An alpha-1-adrenergic receptor subtype is responsible for delayed afterdepolarizations and triggered activity during simulated ischemia and reperfusion of isolated canine Purkinje fibers.
BACKGROUND We used standard microelectrode techniques to study delayed afterdepolarizations and triggered activity induced by alpha 1-adrenergic stimulation in canine Purkinje fibers in the setting of simulated ischemia and reperfusion.
METHODS AND RESULTS The ischemic environment included 10.8 mM [Ca2+]o, 10 mM [K+]o, 40-50 mm Hg PO2, 20 mM lactate (pH 6.7), and 1 x 10(-7) M phenylephrine. During ischemia, there was the variable occurrence of abnormal automaticity, early afterdepolarizations, and delayed afterdepolarizations. During reperfusion, 100% of preparations manifested delayed afterdepolarizations and 40% manifested triggered activity. Decreasing PO2 to less than 20 mm Hg markedly reduced the incidence of delayed afterdepolarizations and triggered activity, as did increasing PO2 to values of more than 90 mm Hg. WB 4101, an alpha 1-subtype-selective competitive blocker that antagonizes the effects of alpha 1-agonists to induce phosphoinositide metabolism and increase [Ca2+]i, significantly reduced the incidence of delayed afterdepolarizations and triggered activity. In contrast, the alpha 1-subtype-selective blocker chloroethylclonidine, an alkylating agent, had no effect on afterdepolarizations or triggered activity.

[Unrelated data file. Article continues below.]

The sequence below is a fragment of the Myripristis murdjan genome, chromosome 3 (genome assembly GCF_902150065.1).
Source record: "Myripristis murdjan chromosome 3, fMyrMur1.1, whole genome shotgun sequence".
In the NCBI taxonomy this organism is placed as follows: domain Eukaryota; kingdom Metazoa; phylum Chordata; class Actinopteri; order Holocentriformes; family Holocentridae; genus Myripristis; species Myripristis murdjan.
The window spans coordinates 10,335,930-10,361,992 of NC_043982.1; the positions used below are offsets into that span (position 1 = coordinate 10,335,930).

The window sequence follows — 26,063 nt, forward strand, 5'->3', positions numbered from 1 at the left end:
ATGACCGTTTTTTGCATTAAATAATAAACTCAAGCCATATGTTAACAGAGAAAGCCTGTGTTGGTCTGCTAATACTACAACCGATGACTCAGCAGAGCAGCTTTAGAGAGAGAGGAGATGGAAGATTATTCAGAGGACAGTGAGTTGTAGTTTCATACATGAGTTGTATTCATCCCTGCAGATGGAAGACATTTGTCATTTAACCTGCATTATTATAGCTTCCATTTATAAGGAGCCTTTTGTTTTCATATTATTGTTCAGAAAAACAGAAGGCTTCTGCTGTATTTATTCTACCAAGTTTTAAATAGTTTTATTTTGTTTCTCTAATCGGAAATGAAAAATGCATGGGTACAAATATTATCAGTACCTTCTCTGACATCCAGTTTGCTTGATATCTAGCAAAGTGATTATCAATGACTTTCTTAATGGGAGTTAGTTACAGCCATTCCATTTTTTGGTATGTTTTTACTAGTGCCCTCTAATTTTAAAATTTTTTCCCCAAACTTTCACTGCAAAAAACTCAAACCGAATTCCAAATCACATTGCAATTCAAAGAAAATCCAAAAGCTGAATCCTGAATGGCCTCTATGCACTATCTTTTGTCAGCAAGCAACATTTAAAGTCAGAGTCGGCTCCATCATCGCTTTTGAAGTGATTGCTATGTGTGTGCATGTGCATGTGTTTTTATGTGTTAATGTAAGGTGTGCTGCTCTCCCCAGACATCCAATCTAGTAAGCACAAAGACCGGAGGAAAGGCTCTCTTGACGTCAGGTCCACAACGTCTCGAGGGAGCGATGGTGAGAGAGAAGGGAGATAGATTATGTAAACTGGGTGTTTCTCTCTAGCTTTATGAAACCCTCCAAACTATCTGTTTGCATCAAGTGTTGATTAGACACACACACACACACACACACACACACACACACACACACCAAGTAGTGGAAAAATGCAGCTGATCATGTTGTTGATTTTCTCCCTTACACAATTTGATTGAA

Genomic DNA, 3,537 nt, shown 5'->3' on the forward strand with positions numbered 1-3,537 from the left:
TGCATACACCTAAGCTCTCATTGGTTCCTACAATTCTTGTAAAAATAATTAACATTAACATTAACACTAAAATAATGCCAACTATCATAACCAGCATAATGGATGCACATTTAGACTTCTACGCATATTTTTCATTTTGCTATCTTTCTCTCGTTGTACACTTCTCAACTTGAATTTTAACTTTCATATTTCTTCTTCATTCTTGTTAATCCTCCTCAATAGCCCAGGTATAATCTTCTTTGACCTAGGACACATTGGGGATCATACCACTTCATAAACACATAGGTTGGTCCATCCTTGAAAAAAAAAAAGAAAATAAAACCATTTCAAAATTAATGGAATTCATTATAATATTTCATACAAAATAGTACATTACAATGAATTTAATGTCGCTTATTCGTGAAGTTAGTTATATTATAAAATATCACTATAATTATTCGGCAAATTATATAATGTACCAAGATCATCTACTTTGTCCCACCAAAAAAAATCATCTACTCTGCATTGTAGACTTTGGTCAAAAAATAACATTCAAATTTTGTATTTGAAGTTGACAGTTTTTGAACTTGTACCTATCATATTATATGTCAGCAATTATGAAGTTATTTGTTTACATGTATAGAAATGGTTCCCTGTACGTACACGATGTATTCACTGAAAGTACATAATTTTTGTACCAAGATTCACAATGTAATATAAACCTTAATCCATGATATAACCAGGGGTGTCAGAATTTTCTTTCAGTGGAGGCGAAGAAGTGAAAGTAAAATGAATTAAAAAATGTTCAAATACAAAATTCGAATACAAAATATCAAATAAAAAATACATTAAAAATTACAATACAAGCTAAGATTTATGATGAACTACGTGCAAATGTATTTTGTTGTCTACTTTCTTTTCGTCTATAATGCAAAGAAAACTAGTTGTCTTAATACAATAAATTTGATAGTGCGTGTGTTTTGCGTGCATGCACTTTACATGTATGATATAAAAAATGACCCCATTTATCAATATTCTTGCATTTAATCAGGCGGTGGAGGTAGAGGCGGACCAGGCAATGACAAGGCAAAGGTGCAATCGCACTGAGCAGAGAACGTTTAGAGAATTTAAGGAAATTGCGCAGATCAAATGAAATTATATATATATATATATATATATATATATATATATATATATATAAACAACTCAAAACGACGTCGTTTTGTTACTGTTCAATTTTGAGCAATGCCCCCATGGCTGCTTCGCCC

CONCLUSIONS Our results indicate that a specific alpha 1-adrenergic pathway is involved in the induction of triggered activity in the setting of ischemia and reperfusion and suggest that interventions used to block this specific pathway have the potential to be antiarrhythmic. They also emphasize the importance of the magnitude of hypoxia in the expression of the arrhythmias.
- Copyright © 1991 by American Heart Association